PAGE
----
BOSTON (CBS/AP) – A lot of folks will be heading to Boston over the next couple of days as the National Urban League sets up its annual conference at the convention center in South Boston.
It’s the first time in decades that the well-known conference has come back to Boston.
WBZ-TV’s Alana Gomez reports
This year’s conference begins Wednesday morning and ends on Saturday. The focus is jobs in America, and how to get people back to work again.
WBZ NewsRadio 1030’s Karen Twomey reports
“We will have a jobs fair,” said Marc Morial of the National Urban League. “We’ll launch a new Urban League jobs network, which is an online portal where people can connect with 150,000 jobs.”
Speakers include Gov. Deval Patrick, Boston Mayor Tom Menino, Rev. Al Sharpton, Desiree Rogers of Johnson Publishing, Dr. Charles Ogletree, as well as a discussion between Microsoft CEO Bill Gates and Harvard Prof. Henry Louis Gates.
“Bill Gates and his foundation have made a big commitment to education. Skip Gates has just been an iconic scholar, studying the history of the United States, the history of African Americans,” said Morial.
One of topics on the docket is the economic downturn’s effect on the black middle class.
According to a new study by the National Urban League Policy Institute released Wednesday the recession has erased the gains made by the black middle class over the last 30 years as the unemployment rate of blacks with a four-year college degree has skyrocketed.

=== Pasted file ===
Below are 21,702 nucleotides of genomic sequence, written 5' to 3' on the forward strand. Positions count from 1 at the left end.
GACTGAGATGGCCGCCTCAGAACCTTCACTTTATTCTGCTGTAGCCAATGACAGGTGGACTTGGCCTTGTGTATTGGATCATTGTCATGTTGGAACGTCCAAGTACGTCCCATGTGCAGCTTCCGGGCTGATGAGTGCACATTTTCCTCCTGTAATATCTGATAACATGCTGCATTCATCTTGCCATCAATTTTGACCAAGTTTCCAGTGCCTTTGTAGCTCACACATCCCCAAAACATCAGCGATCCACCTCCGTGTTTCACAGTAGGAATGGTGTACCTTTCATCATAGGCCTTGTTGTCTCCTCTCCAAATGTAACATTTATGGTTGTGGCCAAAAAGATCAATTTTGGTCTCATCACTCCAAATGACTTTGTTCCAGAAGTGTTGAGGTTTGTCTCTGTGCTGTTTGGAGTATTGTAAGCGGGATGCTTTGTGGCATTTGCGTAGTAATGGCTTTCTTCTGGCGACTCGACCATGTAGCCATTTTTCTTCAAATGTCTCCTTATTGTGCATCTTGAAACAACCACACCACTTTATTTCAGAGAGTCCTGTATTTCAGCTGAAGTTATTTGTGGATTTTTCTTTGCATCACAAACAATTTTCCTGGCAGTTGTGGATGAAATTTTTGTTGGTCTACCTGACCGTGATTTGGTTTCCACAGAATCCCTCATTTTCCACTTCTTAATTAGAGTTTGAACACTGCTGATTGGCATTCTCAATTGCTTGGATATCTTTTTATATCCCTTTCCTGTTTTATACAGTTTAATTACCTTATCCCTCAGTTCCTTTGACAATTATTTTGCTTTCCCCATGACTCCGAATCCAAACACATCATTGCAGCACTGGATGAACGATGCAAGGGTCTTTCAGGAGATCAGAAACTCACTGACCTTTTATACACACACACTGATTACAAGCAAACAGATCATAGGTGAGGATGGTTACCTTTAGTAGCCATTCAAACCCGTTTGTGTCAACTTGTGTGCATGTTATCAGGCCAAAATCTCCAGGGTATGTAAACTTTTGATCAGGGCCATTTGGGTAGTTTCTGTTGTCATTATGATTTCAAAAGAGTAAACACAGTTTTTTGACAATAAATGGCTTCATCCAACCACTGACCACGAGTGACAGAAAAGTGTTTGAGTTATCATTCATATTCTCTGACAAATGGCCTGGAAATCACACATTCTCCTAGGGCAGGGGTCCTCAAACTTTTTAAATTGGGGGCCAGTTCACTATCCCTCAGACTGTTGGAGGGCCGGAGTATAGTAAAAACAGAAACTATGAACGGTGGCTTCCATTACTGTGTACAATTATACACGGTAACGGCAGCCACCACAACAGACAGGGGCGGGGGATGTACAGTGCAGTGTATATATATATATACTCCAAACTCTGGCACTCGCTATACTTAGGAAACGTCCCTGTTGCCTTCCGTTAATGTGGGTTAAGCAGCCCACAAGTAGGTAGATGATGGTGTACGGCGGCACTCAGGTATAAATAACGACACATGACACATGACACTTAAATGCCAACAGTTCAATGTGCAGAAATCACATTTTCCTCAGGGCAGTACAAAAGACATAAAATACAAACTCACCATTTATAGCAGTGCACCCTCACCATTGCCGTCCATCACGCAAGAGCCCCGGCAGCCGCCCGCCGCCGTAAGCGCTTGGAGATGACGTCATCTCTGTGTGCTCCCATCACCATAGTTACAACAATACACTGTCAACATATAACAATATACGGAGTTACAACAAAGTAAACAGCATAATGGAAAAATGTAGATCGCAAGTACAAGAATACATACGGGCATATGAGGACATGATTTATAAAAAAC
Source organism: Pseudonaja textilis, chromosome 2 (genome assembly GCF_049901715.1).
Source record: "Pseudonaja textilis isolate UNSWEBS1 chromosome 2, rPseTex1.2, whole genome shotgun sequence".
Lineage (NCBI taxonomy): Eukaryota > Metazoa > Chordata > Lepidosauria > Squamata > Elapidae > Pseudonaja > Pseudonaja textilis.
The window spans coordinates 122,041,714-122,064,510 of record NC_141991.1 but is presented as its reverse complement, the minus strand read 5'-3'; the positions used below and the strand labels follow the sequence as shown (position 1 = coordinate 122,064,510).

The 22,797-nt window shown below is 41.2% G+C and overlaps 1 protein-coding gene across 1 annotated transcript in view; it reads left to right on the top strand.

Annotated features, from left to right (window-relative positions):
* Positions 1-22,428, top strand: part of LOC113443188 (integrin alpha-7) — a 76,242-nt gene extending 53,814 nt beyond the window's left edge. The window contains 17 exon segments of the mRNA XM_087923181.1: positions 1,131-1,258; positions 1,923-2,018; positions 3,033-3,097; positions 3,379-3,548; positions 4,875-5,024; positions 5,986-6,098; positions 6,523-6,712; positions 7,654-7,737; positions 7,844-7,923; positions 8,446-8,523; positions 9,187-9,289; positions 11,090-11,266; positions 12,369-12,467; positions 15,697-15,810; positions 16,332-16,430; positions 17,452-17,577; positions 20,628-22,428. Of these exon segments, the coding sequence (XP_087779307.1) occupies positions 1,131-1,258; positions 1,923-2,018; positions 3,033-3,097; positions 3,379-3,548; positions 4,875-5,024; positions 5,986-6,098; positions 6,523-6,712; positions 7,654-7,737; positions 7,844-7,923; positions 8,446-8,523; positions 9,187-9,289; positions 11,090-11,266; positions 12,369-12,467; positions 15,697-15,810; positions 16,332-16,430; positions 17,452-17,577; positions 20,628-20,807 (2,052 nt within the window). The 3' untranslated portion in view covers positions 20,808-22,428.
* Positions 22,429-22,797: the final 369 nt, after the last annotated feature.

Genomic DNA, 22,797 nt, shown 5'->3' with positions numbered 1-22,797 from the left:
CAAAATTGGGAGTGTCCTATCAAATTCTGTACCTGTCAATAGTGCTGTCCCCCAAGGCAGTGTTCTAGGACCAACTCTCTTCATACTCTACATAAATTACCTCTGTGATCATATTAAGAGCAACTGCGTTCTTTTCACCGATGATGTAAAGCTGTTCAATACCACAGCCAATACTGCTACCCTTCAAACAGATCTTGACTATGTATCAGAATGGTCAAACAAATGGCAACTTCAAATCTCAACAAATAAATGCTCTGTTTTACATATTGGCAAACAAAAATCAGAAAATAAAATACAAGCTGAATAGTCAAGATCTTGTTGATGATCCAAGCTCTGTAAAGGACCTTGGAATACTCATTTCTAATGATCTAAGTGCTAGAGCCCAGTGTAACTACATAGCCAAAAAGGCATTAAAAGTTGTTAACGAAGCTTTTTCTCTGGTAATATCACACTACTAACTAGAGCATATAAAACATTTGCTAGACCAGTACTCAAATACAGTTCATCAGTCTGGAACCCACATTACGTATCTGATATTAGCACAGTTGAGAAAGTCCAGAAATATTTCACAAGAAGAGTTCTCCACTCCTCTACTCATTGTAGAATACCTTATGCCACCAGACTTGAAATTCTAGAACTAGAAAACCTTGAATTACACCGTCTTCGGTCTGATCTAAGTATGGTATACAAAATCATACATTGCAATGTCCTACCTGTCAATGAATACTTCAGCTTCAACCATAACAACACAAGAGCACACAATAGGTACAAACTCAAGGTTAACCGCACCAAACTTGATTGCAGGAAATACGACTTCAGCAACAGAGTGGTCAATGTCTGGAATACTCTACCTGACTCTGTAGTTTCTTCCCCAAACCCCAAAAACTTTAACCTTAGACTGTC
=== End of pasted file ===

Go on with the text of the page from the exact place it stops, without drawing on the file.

The study said that the unemployment rate for blacks with a four-year college degree has tripled from 1992 while overall black unemployment levels are nearing 1982 levels when it was close to 20 percent.
The unemployment rate for blacks with a four-year college degree was 6.5 percent in 2010 compared to 2.9 percent of whites with college degrees, the study said.
The report mirrors similar studies by the Economic Policy Institute and the Pew Research Center that says the economic meltdown in recent years has hit black households hard.
Like the previous studies, the Urban League report said black home ownership fell sharply in recent years due to the mortgage crisis and affected overall black medium income.
The National Urban League Policy Institute used U.S. Census and U.S. Bureau of Labor statistics for the study.
Morial said the report showed that the recession affected the middle class, not just poor and working class African Americans as some might assume.
“These are people who played by the rules. They built wealth, went to college and had good jobs,” said Morial. “But in a short period of time, they’ve fallen back.”
The large losses by the black middle class, Morial said, is one of the key reasons why the median wealth of black household declined dramatically since 2005.
The median wealth of white U.S. households in 2009 was $113,149, compared with $6,325 for Hispanics and $5,677 for blacks, according to an analysis released Tuesday by the Pew Research Center.
The National Urban League launched its conference Wednesday in Boston with the release of the report entitled “At Risk: The State of the Black Middle Class.”
Morial also is scheduled to give his annual “State of the Urban League Address” Wednesday evening at the Boston Convention and Exhibition Center, where he will cite the Pittsburgh affiliate of the Urban League as an example of a successful and active affiliate.
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